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Kibale Mobile Clinic

Healthcare & Conservation
The Kibale mobile clinic was founded by Colin Chapman who was inspired by the community of people living close to the forest area where he carries out much of his conservation work. The project seeks to create a union between health care and conservation, thereby decreasing wildlife hunting, improving the health of local villagers, and reducing risks of future pandemics—a win-win scenario.

History and early establishment
With the help of grants from several charitable organizations, as well as donations raised by student lead fundraisers, enough money was raised to complete the clinic in 2007. The clinic was then staffed by a full-time nurse, an educator, and a visiting doctor to treat patients. In 2012, Chapman secured a grant from Grand Challenges Canada to buy a second-hand ambulance, and had it shipped to Uganda. The ambulance seeks to serve those who live all around the almost 800km park to be treated and to have the opportunity to receive health and conservation outreach. This addition effectively increased the scale of the project, which is now estimated to reach over 120,000 patients annually. Ever since, the clinic has been running solely on donations—even a small donation can go a long way in Uganda.

“Most of the time, people don’t need multi-million dollar grants; they can do a lot with $20,000 or $30,000 a year, those small contributions can make a big difference.”
— Colin Chapman
Services provided
The clinic currently provides basic health care services such as treatments for common ailments, vaccinations, physical exams, maternal care to expecting mothers, emergency care when possible, provisions of vitamins, HIV/AIDS treatment and counseling, and deworming. In addition, the clinic provides important outreach programs about family planning, nutrition, sanitation, the dangers of sexually transmitted diseases, and conservation. In the future, the clinic hopes to expand its programs to increase the frequency of visits with patients and to have more family planning events with a doctor present. The clinic itself serves the needs of 24 different communities, so far having distributed over 50,000 condoms, 8,000 malaria-preventing mosquito nets and 1,200 pairs of reading glasses.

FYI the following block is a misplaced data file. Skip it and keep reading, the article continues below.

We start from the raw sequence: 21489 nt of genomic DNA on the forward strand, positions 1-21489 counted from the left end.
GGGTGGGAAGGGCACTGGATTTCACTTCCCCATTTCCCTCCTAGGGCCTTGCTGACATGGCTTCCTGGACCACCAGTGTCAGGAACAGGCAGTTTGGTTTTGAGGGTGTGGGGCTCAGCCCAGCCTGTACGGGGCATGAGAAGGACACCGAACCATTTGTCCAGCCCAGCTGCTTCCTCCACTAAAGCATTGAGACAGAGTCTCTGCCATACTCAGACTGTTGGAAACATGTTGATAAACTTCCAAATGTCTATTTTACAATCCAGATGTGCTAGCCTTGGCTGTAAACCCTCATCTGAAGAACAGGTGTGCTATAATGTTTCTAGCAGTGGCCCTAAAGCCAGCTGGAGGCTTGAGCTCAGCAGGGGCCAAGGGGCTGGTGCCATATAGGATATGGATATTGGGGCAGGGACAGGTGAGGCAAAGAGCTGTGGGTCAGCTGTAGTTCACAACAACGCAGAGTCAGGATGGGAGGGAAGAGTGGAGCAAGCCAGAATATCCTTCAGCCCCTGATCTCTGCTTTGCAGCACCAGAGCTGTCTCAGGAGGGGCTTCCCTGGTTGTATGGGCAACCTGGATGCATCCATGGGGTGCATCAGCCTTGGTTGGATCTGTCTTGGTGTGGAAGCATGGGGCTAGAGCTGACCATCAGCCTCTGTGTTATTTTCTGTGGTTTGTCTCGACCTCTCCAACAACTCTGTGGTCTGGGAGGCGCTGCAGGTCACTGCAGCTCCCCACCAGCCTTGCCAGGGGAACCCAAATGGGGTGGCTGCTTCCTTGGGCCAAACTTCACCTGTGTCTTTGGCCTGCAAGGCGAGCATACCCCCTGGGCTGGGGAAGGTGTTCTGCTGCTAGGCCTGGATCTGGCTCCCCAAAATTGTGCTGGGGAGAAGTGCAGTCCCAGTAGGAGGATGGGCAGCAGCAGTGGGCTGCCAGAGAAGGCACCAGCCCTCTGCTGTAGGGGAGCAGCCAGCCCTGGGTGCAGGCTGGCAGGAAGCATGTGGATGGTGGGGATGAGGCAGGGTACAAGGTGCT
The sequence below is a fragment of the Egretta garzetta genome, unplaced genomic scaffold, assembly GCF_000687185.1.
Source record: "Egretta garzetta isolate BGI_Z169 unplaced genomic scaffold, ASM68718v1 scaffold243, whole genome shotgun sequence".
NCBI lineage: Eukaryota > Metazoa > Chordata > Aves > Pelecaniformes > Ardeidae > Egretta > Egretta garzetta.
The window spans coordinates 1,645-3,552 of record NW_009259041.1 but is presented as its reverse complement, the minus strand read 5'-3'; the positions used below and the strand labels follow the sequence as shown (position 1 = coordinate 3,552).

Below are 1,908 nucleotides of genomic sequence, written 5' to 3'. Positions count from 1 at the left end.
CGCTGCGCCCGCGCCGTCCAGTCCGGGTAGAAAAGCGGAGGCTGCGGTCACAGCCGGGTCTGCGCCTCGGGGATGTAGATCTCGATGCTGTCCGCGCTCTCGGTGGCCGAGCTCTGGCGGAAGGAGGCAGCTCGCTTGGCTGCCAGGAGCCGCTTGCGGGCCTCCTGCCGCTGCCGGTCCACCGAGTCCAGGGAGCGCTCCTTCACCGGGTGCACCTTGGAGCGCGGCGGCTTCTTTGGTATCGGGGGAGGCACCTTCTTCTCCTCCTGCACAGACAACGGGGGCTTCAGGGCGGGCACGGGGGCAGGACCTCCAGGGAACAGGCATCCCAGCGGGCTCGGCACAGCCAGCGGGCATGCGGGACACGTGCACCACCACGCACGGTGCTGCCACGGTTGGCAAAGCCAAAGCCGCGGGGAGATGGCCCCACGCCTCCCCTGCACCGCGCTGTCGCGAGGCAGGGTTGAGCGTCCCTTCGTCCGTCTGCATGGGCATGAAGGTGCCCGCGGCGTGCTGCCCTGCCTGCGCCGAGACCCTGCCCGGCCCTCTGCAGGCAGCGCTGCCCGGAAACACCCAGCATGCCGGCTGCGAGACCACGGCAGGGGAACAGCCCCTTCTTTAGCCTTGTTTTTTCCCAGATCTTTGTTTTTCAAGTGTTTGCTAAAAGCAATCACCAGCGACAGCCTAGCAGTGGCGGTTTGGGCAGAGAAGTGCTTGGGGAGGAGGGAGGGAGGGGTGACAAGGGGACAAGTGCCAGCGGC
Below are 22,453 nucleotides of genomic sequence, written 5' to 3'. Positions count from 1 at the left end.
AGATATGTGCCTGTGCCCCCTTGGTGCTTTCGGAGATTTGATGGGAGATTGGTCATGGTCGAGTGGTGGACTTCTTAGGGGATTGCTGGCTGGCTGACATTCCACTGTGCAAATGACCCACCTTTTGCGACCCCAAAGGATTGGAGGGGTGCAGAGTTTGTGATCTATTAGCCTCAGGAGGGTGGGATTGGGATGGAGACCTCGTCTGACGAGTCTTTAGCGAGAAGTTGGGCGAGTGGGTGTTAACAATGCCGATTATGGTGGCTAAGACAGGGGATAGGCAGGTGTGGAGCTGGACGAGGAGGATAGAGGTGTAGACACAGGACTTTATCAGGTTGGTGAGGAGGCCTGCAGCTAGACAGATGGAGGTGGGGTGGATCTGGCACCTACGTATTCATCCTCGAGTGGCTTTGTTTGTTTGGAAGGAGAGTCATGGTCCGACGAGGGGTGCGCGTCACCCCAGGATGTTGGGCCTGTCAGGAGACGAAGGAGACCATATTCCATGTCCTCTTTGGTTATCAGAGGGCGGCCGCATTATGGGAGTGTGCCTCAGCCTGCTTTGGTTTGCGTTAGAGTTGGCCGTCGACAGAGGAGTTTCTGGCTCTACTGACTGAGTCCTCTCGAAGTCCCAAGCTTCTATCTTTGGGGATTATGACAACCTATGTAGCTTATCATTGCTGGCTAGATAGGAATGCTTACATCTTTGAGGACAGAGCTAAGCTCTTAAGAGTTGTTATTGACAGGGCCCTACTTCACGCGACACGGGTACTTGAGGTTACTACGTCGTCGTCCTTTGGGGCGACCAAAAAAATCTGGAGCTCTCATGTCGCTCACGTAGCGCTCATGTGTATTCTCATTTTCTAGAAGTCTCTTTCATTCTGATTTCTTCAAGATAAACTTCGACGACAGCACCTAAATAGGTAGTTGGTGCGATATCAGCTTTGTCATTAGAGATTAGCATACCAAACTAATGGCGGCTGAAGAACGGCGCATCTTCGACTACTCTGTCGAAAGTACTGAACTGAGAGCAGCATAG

Supporting long-term conservation
By having the park provide local community members with valuable services, a strong relationship is established between them, and with this positive relationship it is hoped that the incidence of peaching in the park will decrease. Protecting the parks biodiversity is a community-wide effort, so creating a positive relationship benefits everyone involved.

Future Plans for the Clinic
Currently the health clinic is diligently working to provide the necessary response and care for those who are affected by coronavirus. In addition, the clinic hopes to expand in the future so that they can provide a more comprehensive health and education program to more communities around the park. Specifically, Chapman and his team envisions adding a new team that will train with the current staff and travel around the park to deliver health services, coronavirus testing, and conservation outreach. This new team would include two nurses, an educator, and a driver. With success, the new team once trained would be sent to an adjacent park to scale the impact of these services. This expansion of the clinic services would be accompanied by research conducted by local Ugandan field assistants and hopefully a Ugandan Ph.D. student determining the effectiveness of communicating the value of wildlife and the risk of disease associated with hunting and curbing poaching. The expansion will also be supported by local and national newspapers and other media outlets. If you are interested in donating to support these efforts, please visit the donate page.